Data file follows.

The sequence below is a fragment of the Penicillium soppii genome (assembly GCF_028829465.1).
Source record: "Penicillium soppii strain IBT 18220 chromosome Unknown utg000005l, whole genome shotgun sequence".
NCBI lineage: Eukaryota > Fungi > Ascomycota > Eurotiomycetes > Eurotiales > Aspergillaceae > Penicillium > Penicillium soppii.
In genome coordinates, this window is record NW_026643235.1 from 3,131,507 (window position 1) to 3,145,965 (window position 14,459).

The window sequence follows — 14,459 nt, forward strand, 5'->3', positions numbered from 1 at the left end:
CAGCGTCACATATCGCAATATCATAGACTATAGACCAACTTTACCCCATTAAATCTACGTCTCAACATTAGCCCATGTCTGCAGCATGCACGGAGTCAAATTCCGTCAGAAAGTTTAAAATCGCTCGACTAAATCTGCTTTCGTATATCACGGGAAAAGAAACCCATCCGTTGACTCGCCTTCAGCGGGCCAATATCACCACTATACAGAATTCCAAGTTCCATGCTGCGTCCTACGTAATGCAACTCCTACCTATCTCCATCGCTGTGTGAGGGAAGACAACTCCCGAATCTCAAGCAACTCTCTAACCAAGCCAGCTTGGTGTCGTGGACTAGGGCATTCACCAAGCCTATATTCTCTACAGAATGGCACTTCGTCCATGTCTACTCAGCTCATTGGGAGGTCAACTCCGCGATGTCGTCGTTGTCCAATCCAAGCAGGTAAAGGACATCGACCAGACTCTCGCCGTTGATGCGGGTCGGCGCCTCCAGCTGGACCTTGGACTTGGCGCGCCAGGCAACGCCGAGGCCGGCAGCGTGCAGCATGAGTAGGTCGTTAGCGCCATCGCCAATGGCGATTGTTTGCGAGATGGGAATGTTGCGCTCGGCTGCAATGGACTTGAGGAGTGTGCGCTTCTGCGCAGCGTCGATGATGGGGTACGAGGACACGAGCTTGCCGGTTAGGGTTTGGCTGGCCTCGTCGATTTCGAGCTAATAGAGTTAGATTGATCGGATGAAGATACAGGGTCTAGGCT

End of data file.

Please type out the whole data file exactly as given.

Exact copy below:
The sequence below is a fragment of the Penicillium soppii genome (assembly GCF_028829465.1).
Source record: "Penicillium soppii strain IBT 18220 chromosome Unknown utg000005l, whole genome shotgun sequence".
NCBI lineage: Eukaryota > Fungi > Ascomycota > Eurotiomycetes > Eurotiales > Aspergillaceae > Penicillium > Penicillium soppii.
In genome coordinates, this window is record NW_026643235.1 from 3,131,507 (window position 1) to 3,145,965 (window position 14,459).

The window sequence follows — 14,459 nt, forward strand, 5'->3', positions numbered from 1 at the left end:
CAGCGTCACATATCGCAATATCATAGACTATAGACCAACTTTACCCCATTAAATCTACGTCTCAACATTAGCCCATGTCTGCAGCATGCACGGAGTCAAATTCCGTCAGAAAGTTTAAAATCGCTCGACTAAATCTGCTTTCGTATATCACGGGAAAAGAAACCCATCCGTTGACTCGCCTTCAGCGGGCCAATATCACCACTATACAGAATTCCAAGTTCCATGCTGCGTCCTACGTAATGCAACTCCTACCTATCTCCATCGCTGTGTGAGGGAAGACAACTCCCGAATCTCAAGCAACTCTCTAACCAAGCCAGCTTGGTGTCGTGGACTAGGGCATTCACCAAGCCTATATTCTCTACAGAATGGCACTTCGTCCATGTCTACTCAGCTCATTGGGAGGTCAACTCCGCGATGTCGTCGTTGTCCAATCCAAGCAGGTAAAGGACATCGACCAGACTCTCGCCGTTGATGCGGGTCGGCGCCTCCAGCTGGACCTTGGACTTGGCGCGCCAGGCAACGCCGAGGCCGGCAGCGTGCAGCATGAGTAGGTCGTTAGCGCCATCGCCAATGGCGATTGTTTGCGAGATGGGAATGTTGCGCTCGGCTGCAATGGACTTGAGGAGTGTGCGCTTCTGCGCAGCGTCGATGATGGGGTACGAGGACACGAGCTTGCCGGTTAGGGTTTGGCTGGCCTCGTCGATTTCGAGCTAATAGAGTTAGATTGATCGGATGAAGATACAGGGTCTAGGCT